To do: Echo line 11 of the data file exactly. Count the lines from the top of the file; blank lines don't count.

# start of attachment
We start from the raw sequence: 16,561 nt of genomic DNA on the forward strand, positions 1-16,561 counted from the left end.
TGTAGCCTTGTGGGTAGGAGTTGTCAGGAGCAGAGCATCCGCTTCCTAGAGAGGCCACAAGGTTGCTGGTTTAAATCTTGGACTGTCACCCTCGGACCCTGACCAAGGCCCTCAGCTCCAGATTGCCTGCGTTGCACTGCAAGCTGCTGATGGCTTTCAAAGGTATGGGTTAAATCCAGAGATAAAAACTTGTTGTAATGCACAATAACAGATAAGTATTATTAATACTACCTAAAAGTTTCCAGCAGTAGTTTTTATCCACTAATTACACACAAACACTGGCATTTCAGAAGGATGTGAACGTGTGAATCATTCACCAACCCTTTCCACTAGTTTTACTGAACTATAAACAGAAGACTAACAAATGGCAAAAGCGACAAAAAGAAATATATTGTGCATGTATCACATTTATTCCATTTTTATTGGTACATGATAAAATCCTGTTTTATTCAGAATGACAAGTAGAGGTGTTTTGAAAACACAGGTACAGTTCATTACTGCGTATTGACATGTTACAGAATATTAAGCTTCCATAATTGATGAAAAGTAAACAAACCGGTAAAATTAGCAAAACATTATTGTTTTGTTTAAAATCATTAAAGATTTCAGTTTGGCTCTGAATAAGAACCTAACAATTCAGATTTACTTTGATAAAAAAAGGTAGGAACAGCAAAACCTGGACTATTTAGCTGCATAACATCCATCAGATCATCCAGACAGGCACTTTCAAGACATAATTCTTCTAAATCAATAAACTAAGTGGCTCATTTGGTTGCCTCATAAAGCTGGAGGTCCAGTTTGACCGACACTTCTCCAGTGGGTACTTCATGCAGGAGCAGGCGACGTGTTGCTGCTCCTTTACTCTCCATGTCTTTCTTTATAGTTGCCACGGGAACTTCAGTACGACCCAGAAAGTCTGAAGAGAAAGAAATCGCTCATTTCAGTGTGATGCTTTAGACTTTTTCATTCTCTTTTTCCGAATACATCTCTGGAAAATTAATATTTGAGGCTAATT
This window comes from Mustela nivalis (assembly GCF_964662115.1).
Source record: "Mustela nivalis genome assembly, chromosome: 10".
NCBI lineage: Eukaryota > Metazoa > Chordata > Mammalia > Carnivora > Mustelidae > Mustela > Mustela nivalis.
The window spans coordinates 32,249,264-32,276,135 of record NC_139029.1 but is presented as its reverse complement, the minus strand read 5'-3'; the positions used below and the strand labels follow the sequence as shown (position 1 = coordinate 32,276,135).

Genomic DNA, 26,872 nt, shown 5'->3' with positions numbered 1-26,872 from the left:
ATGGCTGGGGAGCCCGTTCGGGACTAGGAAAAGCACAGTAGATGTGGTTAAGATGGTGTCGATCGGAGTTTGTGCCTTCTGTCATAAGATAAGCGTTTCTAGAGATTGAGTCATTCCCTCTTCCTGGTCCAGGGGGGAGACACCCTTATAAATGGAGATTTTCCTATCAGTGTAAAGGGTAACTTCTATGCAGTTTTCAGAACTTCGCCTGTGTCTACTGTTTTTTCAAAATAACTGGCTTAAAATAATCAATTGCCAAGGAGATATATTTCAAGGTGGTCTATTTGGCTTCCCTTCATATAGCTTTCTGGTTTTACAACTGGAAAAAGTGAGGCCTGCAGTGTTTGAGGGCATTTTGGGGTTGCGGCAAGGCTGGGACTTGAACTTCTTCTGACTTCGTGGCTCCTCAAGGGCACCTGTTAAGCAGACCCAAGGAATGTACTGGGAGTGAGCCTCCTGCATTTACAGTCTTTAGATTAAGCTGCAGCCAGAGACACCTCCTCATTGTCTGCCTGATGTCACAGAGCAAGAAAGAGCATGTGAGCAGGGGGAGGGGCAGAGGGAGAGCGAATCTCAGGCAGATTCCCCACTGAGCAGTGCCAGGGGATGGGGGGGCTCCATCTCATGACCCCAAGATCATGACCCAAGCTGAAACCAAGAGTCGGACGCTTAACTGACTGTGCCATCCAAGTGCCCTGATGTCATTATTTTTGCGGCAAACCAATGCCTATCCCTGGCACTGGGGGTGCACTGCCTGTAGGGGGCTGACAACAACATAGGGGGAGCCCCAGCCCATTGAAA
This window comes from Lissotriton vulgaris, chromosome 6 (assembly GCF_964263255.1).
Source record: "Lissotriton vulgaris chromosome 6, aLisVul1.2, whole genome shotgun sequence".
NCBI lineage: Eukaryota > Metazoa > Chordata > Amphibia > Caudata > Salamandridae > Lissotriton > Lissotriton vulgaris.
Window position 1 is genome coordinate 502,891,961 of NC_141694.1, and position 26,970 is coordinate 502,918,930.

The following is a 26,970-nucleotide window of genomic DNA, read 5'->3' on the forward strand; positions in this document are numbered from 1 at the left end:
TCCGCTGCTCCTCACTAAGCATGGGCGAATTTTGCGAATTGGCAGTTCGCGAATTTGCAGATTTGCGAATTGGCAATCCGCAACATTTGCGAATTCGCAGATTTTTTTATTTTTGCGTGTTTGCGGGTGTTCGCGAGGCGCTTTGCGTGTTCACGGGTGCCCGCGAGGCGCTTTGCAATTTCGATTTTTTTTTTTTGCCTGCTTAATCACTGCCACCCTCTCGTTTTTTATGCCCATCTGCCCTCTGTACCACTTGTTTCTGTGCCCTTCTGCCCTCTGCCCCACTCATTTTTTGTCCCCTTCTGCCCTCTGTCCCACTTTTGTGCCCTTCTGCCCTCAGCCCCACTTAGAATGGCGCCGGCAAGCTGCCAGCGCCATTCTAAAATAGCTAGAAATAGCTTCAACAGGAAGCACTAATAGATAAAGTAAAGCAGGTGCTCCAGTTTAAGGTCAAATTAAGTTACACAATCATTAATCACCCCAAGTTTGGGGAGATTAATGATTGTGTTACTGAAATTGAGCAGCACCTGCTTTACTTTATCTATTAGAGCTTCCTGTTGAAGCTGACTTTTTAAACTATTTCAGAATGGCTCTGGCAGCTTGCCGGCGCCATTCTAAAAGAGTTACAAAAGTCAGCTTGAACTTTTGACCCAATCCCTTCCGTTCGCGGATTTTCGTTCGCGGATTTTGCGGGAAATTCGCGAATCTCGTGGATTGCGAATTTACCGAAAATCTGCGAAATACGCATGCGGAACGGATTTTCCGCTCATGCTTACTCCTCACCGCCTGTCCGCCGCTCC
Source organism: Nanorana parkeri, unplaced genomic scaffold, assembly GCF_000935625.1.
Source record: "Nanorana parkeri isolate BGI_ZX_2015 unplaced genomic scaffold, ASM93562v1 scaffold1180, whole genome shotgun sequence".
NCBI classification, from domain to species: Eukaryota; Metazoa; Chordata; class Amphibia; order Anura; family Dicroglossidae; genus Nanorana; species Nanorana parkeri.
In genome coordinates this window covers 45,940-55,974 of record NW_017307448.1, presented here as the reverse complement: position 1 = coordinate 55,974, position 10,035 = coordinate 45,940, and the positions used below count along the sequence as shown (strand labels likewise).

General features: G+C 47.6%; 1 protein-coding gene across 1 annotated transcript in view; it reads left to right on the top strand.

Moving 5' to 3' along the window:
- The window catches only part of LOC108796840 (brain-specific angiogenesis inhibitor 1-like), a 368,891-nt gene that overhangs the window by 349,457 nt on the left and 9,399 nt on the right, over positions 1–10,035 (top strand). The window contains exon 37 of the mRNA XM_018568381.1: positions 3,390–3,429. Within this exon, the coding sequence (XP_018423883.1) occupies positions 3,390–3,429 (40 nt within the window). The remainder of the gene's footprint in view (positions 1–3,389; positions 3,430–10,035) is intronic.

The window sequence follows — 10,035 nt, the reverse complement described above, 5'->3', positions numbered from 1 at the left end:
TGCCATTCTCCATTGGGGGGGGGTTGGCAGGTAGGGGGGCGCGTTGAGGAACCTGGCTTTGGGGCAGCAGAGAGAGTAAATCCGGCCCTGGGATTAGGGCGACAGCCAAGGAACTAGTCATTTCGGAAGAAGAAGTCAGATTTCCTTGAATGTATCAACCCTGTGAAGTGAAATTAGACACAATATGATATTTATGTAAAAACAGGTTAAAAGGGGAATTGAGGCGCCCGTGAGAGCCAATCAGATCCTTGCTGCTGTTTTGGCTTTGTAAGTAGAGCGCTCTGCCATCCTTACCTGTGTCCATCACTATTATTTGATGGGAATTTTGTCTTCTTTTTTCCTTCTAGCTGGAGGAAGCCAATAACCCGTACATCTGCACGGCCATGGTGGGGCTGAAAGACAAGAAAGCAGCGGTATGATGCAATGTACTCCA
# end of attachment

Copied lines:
NCBI lineage: Eukaryota > Metazoa > Chordata > Amphibia > Caudata > Salamandridae > Lissotriton > Lissotriton vulgaris.